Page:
Abary River farmers display resilience after floods


By Andrew Carmichael

This year, Agriculture Month is being observed under the theme “Transforming our Food System: Achieving Food & Nutrition Security”; and in line with that theme, a young cash-crop farming couple are ensuring that they play a part in keeping Guyana’s food security intact.

The young couple, Ramchand Ramnarine and his wife Gomattie Arjune, of Abary River, Region Four (Demerara/Mahaica), are ensuring that Guyana’s food security is maintained as they defy the odds to continue producing vegetables for both the foreign and local markets.

Between May and early August, the couple’s entire 7-acre cash crop farm was under floodwaters, but that did not faze them, as they have already begun preparations for replanting. Although losing millions of dollars, the couple did not engage in despondency; rather, as soon as the floodwaters began to recede, they went back into their farm and tried to salvage what they could, and moved on to replanting.

“My experience during the flood was scary. I couldn’t go into the farm. I couldn’t come out of the house or go anywhere, because the water was so ‘big’. Everything I had in the farm died…it was like a drama,” Gomattie said.

When the floods hit, the couple had tomatoes, eggplant and sweet peppers that were bearing, while okra and a few other vegetables had not reached the bearing stage as yet. These were all destroyed.

Sunday Times visited the farm, where the couple had already incurred more than half a million dollars in debt to acquire seedlings for the new crop. From a position of harvesting tomatoes for two and a half days, to ensure all of the ripe ones were picked, and then starting the process all over one day later, Gomattie and Ramchand are now spending that time putting down new plants.

“It is hard, a lot of struggles, real struggle, because money is not there. It is really tight,” she told this publication.

Gomattie explained that the water receded about two months ago, and ploughing commenced. “We start to put down balanjay (eggplant), tomatoes, sweet peppers and other things that we normally pant. Every time the flood come, it takes everything, all the money to come back on the farm, but this trip is worst, this flood cripple us; everything…the flood took so long that all the money finished. Now, the boys that selling us the seedlings giving us a holdover on the plants,” she said.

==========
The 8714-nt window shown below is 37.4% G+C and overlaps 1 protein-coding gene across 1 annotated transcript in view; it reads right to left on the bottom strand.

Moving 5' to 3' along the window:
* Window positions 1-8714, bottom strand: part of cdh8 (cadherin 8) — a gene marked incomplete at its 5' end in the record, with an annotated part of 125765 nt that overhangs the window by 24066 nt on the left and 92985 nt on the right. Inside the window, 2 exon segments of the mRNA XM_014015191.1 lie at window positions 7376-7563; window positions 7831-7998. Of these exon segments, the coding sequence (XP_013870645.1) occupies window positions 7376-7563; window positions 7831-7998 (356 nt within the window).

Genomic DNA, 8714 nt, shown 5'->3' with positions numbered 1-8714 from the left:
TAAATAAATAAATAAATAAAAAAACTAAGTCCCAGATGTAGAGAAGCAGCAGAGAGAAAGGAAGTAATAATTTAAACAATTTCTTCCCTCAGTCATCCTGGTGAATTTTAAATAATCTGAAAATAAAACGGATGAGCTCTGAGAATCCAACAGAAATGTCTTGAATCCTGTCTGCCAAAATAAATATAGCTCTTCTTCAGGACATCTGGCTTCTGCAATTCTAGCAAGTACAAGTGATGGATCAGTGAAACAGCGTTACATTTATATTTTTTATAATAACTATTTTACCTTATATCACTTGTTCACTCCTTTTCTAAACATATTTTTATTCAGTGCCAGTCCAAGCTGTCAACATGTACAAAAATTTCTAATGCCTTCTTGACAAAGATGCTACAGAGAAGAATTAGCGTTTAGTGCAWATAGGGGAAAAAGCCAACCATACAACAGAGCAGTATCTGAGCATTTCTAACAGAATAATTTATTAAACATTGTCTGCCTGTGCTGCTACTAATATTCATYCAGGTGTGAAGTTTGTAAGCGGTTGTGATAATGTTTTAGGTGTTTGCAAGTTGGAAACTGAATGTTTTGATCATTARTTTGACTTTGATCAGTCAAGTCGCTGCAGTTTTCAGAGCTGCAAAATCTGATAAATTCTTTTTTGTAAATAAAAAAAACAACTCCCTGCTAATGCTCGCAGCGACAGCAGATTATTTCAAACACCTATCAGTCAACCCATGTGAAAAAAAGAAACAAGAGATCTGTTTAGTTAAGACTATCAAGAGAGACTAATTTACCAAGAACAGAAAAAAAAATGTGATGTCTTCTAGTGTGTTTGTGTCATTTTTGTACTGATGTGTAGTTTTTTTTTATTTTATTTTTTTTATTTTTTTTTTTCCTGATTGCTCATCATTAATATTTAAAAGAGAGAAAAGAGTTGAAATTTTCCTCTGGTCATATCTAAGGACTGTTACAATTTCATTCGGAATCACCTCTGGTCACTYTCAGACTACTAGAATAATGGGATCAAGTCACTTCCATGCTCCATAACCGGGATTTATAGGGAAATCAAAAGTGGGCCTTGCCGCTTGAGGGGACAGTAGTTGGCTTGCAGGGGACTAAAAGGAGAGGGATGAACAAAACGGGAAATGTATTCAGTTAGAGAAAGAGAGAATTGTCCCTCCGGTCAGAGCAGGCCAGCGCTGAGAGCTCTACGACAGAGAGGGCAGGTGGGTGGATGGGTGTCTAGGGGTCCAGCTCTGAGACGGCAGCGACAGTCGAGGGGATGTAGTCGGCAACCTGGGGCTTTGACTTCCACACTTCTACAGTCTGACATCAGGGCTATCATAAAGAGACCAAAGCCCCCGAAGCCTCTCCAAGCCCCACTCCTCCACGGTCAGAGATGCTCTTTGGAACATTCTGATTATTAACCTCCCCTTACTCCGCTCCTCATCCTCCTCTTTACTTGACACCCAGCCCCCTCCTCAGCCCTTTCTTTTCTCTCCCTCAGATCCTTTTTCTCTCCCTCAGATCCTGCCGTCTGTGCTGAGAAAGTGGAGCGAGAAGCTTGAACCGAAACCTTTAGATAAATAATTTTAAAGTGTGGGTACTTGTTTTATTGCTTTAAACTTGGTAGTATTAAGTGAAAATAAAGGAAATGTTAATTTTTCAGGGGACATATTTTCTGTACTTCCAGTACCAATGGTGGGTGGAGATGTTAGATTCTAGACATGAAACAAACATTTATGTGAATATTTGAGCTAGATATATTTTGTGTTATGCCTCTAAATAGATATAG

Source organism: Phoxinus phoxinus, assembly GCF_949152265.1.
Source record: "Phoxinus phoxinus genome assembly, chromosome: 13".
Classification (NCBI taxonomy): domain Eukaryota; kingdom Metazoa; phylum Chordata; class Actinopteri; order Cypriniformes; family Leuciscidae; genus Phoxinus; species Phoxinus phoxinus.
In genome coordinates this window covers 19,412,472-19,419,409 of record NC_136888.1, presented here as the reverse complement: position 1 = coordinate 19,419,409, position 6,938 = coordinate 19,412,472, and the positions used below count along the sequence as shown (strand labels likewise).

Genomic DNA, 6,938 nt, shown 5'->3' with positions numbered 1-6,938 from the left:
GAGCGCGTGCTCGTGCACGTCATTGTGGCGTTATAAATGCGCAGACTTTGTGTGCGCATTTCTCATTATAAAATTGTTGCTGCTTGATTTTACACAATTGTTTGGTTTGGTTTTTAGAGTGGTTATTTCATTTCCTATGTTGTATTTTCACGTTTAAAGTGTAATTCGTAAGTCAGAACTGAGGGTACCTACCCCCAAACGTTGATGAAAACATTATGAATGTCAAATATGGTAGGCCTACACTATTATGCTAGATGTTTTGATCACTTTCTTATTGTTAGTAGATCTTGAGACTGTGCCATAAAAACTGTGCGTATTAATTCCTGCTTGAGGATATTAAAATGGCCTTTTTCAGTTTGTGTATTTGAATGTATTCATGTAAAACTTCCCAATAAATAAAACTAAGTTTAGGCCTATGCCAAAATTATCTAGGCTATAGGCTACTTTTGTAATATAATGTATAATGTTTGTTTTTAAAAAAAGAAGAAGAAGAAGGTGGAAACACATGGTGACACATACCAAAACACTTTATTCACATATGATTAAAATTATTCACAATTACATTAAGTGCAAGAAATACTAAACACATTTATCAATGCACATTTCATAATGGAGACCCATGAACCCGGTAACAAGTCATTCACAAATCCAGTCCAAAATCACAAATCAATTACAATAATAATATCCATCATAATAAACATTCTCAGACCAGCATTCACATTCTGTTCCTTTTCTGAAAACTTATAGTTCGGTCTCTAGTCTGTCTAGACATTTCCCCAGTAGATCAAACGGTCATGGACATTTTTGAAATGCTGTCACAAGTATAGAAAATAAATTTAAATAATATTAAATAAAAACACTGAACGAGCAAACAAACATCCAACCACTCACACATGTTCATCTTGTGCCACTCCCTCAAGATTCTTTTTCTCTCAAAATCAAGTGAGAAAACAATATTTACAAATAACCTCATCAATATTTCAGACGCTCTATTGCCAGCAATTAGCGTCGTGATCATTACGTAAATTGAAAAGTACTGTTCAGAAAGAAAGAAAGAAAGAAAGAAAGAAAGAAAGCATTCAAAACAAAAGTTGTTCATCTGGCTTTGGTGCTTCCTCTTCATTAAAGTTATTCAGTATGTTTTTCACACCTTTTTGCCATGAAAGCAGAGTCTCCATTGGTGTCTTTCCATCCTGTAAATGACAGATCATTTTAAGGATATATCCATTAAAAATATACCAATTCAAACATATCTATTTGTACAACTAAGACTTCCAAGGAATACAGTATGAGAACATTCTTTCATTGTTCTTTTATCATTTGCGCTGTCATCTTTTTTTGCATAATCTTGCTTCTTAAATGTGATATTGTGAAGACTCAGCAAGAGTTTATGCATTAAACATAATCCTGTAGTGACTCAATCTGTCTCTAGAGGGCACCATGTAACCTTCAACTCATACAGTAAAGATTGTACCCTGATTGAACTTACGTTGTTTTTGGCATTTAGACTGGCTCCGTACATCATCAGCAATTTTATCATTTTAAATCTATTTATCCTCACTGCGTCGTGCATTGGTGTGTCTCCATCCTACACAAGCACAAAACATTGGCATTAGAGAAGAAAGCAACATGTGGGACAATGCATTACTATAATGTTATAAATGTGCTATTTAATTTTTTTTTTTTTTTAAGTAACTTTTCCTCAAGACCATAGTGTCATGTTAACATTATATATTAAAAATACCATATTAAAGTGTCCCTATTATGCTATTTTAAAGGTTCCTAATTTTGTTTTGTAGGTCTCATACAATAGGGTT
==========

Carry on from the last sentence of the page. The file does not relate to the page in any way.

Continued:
However, despite encountering losses every year as a result of floods, they remain committed to ensuring that Guyana achieves food and nutrition security. Most of the vegetables take about six weeks to start bearing, and so, as soon as the water had receded from a section of the farm, preparations for the new crop commenced. However, that action has consequences.

“After the water pull off of this part, my husband start to fork it, and we get tomato. Right now, you could see the tomato bearing, but it is a lot of diseases, a lot of bacteria. The trees are not bearing as much as they supposed to bear because of the bacteria and disease,” Gomattie explained.

She said that because the water had remained for such a long period on the land, it left disease on the land, and it is now affecting the soft vegetable plants.

“When the bacteria hit the blossoms, they fall off, and so you can’t get the fruit,” she said as she showed this publication the spots on the leaves of the tomato plants.

The farmers have been impoldering after every flood, and according to them, they might have to make five- feet impolderment ahead of next year’s rainy season.

“Every year, the flood coming higher,” they declared.

She explained that there is a heavy additional cost to treat the diseases.

The Government, through the Agriculture Ministry, has been issuing financial relief to farmers who have been affected by the recent flood. However, the couple are still to collect theirs, but they are hopeful.

Meanwhile, they remain resilient, even though in debt.